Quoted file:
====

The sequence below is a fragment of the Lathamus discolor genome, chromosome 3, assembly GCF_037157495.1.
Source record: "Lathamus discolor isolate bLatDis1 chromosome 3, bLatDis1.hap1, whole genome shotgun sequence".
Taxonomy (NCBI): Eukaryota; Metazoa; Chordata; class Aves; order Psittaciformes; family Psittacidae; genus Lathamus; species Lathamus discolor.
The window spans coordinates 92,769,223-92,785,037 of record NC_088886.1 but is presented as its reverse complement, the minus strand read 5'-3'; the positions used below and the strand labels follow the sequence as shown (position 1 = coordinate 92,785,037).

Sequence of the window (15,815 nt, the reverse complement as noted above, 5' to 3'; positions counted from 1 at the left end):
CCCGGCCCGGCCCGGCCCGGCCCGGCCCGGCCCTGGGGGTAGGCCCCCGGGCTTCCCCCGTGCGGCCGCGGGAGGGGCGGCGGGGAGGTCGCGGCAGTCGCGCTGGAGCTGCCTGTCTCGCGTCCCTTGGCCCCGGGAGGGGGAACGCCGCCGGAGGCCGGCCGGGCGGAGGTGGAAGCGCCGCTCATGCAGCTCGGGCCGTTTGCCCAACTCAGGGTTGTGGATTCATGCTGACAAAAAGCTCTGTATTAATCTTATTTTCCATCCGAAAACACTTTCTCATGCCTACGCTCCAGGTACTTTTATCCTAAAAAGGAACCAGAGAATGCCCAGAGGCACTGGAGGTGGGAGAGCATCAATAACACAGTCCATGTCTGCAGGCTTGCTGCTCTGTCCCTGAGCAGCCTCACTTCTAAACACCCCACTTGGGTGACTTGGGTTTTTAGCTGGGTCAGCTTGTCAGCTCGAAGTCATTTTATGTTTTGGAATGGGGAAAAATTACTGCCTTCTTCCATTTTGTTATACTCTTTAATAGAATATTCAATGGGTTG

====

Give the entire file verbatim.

The sequence below is a fragment of the Lathamus discolor genome, chromosome 3, assembly GCF_037157495.1.
Source record: "Lathamus discolor isolate bLatDis1 chromosome 3, bLatDis1.hap1, whole genome shotgun sequence".
Taxonomy (NCBI): Eukaryota; Metazoa; Chordata; class Aves; order Psittaciformes; family Psittacidae; genus Lathamus; species Lathamus discolor.
The window spans coordinates 92,769,223-92,785,037 of record NC_088886.1 but is presented as its reverse complement, the minus strand read 5'-3'; the positions used below and the strand labels follow the sequence as shown (position 1 = coordinate 92,785,037).

Sequence of the window (15,815 nt, the reverse complement as noted above, 5' to 3'; positions counted from 1 at the left end):
CCCGGCCCGGCCCGGCCCGGCCCGGCCCGGCCCTGGGGGTAGGCCCCCGGGCTTCCCCCGTGCGGCCGCGGGAGGGGCGGCGGGGAGGTCGCGGCAGTCGCGCTGGAGCTGCCTGTCTCGCGTCCCTTGGCCCCGGGAGGGGGAACGCCGCCGGAGGCCGGCCGGGCGGAGGTGGAAGCGCCGCTCATGCAGCTCGGGCCGTTTGCCCAACTCAGGGTTGTGGATTCATGCTGACAAAAAGCTCTGTATTAATCTTATTTTCCATCCGAAAACACTTTCTCATGCCTACGCTCCAGGTACTTTTATCCTAAAAAGGAACCAGAGAATGCCCAGAGGCACTGGAGGTGGGAGAGCATCAATAACACAGTCCATGTCTGCAGGCTTGCTGCTCTGTCCCTGAGCAGCCTCACTTCTAAACACCCCACTTGGGTGACTTGGGTTTTTAGCTGGGTCAGCTTGTCAGCTCGAAGTCATTTTATGTTTTGGAATGGGGAAAAATTACTGCCTTCTTCCATTTTGTTATACTCTTTAATAGAATATTCAATGGGTTG